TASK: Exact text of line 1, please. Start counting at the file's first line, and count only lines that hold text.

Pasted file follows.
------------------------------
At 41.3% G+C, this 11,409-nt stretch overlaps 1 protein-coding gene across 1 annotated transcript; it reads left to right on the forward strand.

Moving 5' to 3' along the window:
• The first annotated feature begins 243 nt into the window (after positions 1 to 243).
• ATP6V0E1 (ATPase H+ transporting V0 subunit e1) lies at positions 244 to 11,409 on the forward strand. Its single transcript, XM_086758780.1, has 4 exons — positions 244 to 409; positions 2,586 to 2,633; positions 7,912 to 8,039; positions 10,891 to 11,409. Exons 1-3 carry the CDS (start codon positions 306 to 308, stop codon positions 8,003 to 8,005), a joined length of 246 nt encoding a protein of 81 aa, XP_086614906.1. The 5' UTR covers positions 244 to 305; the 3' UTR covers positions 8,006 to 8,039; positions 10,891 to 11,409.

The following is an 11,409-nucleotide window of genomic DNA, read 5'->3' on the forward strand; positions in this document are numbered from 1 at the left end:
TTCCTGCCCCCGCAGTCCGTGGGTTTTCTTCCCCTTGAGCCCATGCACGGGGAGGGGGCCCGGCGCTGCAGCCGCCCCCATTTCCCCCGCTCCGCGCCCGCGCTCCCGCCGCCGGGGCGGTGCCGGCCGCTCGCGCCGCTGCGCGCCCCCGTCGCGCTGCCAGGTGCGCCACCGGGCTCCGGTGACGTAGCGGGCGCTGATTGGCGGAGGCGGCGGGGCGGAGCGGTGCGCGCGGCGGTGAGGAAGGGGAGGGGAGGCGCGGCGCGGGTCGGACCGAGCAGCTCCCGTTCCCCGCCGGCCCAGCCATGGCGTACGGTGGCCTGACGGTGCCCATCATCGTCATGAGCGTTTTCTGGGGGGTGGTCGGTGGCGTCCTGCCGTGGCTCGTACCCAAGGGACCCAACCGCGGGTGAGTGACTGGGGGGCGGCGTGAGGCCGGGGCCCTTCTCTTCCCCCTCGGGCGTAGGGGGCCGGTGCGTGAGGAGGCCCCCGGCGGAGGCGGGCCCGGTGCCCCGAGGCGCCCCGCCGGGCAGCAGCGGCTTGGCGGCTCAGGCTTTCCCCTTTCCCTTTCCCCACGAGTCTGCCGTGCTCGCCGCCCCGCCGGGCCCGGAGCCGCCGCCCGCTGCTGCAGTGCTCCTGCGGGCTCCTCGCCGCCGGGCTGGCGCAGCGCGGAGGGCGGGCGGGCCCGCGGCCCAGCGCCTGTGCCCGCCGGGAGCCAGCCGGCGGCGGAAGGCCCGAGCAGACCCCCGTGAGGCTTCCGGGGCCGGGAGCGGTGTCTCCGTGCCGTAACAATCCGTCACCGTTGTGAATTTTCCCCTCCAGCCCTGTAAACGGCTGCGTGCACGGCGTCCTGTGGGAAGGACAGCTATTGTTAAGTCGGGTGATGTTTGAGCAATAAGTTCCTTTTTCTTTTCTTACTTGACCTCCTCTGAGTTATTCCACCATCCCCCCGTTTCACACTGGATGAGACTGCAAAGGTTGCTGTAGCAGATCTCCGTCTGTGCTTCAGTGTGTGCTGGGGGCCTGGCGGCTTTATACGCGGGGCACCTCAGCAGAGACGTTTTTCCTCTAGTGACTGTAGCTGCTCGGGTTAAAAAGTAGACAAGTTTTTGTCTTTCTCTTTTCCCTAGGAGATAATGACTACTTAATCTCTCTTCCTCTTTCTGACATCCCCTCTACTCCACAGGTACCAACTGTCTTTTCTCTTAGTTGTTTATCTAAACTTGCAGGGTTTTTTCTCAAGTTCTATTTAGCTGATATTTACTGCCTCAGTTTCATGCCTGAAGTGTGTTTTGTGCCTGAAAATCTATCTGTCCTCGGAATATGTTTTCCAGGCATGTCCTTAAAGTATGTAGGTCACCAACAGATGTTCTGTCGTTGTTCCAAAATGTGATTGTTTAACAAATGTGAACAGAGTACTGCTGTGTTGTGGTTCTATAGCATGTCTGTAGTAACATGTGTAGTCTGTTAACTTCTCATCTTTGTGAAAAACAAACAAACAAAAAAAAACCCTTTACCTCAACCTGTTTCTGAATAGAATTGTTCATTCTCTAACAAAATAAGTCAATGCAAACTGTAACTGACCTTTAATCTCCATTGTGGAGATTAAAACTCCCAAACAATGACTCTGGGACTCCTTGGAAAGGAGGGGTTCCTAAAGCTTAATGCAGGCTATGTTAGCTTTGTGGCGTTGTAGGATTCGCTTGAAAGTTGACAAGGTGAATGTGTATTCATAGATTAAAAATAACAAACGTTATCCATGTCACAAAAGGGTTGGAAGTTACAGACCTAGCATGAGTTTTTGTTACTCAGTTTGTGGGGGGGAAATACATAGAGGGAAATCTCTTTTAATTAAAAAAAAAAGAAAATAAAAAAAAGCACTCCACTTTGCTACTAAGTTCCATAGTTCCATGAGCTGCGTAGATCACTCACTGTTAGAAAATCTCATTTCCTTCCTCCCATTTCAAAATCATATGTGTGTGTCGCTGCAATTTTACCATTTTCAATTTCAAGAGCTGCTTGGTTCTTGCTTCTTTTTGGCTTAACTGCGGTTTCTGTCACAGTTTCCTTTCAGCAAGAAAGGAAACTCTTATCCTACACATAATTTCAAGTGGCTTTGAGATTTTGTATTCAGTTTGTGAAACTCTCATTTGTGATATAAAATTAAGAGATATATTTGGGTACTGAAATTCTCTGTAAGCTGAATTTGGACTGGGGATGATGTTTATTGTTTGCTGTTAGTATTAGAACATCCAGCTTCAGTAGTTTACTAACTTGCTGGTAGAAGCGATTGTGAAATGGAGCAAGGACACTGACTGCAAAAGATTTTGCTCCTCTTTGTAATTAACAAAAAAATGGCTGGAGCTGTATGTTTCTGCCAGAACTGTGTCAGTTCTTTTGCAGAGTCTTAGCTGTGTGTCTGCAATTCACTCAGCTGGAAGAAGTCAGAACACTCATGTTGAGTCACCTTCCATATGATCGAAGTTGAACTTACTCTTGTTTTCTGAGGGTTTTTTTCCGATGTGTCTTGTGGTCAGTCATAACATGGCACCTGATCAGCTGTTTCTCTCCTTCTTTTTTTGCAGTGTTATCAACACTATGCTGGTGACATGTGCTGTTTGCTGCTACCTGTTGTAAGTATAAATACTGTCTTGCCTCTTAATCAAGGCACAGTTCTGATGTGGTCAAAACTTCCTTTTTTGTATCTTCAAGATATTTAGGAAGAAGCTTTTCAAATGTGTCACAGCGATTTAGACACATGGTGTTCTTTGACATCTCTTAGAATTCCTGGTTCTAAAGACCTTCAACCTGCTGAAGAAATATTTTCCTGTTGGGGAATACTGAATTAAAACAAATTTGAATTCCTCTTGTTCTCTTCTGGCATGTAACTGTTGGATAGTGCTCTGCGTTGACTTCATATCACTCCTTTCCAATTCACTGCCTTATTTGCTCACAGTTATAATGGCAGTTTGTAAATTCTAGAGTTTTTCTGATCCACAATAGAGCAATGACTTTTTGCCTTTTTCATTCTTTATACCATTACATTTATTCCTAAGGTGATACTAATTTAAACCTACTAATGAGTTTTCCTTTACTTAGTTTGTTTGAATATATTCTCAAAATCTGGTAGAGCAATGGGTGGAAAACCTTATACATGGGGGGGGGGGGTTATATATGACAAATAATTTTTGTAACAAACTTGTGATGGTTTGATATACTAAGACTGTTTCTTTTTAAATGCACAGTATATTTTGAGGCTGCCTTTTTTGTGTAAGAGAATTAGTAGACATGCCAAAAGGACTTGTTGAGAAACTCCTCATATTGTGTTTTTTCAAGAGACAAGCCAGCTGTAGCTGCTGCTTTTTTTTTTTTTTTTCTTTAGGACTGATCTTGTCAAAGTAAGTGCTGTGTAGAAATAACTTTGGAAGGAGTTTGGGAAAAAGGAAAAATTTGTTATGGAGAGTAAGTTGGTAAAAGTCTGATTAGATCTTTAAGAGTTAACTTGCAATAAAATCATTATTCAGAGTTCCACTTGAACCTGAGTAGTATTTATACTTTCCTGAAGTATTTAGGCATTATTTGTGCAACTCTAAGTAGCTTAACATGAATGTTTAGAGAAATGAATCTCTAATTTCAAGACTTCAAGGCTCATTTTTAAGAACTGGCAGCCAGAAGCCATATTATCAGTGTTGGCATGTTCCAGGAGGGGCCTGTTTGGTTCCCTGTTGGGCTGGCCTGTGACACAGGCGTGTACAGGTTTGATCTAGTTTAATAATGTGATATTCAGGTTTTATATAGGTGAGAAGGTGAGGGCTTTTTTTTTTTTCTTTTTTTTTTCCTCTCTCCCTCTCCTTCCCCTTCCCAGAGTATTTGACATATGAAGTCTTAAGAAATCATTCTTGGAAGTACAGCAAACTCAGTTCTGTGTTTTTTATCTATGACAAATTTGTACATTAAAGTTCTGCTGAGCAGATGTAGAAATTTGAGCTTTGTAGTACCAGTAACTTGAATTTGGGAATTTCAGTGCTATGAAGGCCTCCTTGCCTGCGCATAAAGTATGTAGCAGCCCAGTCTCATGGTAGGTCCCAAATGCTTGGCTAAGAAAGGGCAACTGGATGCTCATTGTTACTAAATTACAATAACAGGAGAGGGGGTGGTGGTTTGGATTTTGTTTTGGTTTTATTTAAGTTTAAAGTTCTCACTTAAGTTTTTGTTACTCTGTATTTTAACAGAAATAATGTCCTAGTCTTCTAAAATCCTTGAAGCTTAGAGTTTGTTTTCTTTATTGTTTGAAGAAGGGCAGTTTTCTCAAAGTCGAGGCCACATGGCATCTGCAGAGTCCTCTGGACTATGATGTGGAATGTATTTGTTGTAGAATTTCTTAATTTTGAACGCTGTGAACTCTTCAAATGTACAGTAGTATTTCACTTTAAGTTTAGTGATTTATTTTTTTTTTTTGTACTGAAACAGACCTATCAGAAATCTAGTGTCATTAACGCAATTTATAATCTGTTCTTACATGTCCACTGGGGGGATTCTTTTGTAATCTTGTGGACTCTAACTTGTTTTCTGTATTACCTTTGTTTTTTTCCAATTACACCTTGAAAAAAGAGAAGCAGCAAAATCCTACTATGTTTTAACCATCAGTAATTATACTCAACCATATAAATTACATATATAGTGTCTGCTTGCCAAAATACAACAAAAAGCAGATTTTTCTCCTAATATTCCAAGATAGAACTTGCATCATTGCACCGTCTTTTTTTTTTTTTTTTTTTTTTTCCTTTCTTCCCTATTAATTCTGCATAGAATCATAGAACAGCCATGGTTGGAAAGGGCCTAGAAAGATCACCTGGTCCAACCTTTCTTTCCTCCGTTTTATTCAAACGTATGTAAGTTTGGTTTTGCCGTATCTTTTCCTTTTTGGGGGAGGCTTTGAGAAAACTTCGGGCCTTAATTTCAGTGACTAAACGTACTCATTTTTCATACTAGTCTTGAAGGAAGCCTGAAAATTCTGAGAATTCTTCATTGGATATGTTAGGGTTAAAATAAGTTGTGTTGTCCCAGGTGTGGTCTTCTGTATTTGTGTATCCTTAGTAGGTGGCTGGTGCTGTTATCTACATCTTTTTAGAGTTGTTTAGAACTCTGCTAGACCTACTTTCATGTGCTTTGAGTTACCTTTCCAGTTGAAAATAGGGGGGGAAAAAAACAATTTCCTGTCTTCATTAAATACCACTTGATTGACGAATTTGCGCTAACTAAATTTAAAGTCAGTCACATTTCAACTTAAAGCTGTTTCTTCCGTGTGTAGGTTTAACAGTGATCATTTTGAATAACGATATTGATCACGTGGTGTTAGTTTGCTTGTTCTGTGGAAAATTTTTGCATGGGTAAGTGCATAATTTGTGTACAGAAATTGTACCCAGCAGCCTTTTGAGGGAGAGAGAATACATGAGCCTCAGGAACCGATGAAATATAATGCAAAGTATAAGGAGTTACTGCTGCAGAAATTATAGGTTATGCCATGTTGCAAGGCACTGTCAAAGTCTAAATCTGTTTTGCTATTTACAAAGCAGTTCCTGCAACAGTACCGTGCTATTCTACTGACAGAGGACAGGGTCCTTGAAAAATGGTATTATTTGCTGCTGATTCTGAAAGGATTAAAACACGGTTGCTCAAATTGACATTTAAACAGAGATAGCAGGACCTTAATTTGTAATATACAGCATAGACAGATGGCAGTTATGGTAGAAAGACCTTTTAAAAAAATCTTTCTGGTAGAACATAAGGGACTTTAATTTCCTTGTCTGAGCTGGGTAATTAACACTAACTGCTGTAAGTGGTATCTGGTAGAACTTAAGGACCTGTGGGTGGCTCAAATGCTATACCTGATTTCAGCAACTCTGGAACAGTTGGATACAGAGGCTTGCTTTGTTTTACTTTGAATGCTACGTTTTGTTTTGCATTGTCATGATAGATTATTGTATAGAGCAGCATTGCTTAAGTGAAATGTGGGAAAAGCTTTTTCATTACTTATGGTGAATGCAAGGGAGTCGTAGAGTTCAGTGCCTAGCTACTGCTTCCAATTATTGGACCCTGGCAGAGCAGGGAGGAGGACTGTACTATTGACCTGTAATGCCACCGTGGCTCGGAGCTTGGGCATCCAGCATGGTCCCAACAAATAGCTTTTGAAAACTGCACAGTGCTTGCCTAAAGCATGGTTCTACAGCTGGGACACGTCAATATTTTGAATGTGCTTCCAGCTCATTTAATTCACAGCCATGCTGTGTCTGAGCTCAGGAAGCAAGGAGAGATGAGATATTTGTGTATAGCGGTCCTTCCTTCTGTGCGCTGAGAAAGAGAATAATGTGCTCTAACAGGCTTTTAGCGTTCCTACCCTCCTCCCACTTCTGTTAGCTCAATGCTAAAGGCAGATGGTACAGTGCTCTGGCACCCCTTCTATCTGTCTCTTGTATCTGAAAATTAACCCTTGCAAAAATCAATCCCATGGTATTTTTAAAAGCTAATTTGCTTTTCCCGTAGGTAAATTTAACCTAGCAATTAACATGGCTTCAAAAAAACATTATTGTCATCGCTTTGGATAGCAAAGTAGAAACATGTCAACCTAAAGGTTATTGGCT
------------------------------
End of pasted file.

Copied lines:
At 41.3% G+C, this 11,409-nt stretch overlaps 1 protein-coding gene across 1 annotated transcript; it reads left to right on the forward strand.